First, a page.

Russia’s State Media Is Curbing Its Hostile Coverage of Ukraine
(Bloomberg) -- Even as Russian President Vladimir Putin masses troops near the Ukraine border and threatens action unless his demands from the West are met, there’s a potential positive glimmer emerging via the country’s state media.
With senior officials from Russia and the U.S. meeting this week in Geneva for high-stakes talks, the media in Russia has gone oddly quiet.
Hostile Russian coverage of Ukraine has declined since early December, following a steep rise in the months before, according to a study of almost 19 million online items with Russia’s “.ru” domain name by Semantic Visions, a Prague-based data analytics company that offers risk assessment to corporations.
The pattern is almost identical to last spring. In that case, negative Russian media sentiment toward the nation’s ex-Soviet neighbor peaked shortly before the government announced in late April that it was ending another major build-up of forces.
That came after the U.S. offered Putin an in-person summit with U.S. President Joe Biden in Geneva (they ended up meeting in June). There is now a renewed diplomatic flurry with talks between U.S. and Russian officials, again in Geneva, followed by other discussions including a NATO-Russia council meeting. Dialing back the heat in state media could be a move to see if such talks bear fruit.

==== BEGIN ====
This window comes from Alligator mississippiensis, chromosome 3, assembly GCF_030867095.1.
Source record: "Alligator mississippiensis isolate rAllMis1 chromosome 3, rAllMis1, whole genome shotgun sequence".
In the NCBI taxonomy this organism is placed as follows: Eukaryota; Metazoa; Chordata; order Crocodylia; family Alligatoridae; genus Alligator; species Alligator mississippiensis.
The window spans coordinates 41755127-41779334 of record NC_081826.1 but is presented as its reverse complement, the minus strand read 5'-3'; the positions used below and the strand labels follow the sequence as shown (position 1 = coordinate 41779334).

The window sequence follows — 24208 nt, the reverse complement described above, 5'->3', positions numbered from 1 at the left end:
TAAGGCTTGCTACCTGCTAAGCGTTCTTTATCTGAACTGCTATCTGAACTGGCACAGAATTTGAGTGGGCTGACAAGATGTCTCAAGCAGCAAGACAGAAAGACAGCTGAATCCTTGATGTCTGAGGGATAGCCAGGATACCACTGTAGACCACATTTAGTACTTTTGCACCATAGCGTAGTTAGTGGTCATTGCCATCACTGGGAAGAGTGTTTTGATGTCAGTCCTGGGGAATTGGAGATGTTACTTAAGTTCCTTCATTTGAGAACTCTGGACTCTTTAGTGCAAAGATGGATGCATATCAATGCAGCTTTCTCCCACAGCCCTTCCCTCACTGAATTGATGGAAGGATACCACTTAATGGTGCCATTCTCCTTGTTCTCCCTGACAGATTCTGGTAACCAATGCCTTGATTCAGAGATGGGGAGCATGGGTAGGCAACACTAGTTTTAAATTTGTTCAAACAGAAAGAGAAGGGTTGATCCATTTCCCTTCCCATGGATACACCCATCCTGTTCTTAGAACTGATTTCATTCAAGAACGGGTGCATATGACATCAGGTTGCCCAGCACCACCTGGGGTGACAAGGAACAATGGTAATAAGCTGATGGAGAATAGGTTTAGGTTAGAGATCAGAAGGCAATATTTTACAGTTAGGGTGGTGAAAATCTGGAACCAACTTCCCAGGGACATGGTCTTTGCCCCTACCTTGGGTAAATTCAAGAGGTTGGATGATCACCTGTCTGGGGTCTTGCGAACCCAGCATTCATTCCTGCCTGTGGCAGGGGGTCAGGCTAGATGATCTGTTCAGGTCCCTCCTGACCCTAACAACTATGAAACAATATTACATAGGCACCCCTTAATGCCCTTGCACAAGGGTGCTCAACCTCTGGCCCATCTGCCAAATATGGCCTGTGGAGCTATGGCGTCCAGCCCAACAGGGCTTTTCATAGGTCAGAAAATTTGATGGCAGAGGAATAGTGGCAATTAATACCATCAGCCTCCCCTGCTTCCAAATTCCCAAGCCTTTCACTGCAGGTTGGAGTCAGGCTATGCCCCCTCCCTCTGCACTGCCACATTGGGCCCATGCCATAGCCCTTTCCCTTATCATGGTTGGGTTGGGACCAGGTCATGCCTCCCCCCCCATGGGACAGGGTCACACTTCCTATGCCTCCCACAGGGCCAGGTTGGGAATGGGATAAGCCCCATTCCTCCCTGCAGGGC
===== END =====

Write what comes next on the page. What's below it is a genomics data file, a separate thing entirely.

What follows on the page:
There was no such decline in 2014, when Russia annexed Crimea.
“As a master of the ‘escalate to de-escalate’ strategy, Putin is looking forward to being praised as a peacekeeper,” Semantic Visions Chief Executive Officer Frank Vrabel said in a note. “Our data indicates he is once again playing a dangerous game of cat and mouse with the West.”
Media sentiment tends to boil ahead of war and is often manipulated by governments to prepare populations for conflict. Research has shown how the media was used to foment wars, including in the former Yugoslavia and Rwanda.
Yet news coverage is just one indicator among many, as intelligence agencies, diplomats and others seek to parse the Kremlin’s true goals and intentions.
It’s unclear just how much Russian news organizations -- let alone less formal outlets among the 24,000 sources scraped by Semantic Visions -– reflect Putin’s thinking. If media sentiment does indeed presage Kremlin policy, it’s taking longer than last April.
More granular evidence, such as intelligence assessments of the build-up of Russian equipment and troops, suggests the risk of conflict remains. U.S. diplomats are increasingly concerned about the hurdles to a negotiated settlement, after the Kremlin published its sweeping demands for limits on NATO membership and deployments.
One worry is that diplomatic efforts to avert war probably won’t come quickly, according to Michael Kofman, research director in the Russia Studies Program at CNA, a think tank based in Arlington, Virginia. A large number of troops and their equipment can be kept in the field for at most a few months, while negotiating European security architecture could take years, he said.
Semantic Visions trawled for material over a 12-month period through Jan. 5. It takes in news blogs as well as output from government, company and academic websites. It doesn’t include social media content. Russia was also on national holidays from Dec. 31.
The company’s analysis was drawn from more than 55,000 news items that discussed Ukraine, after filtering out topics related to Covid-19, business and other issues with no relevance to political sentiment.
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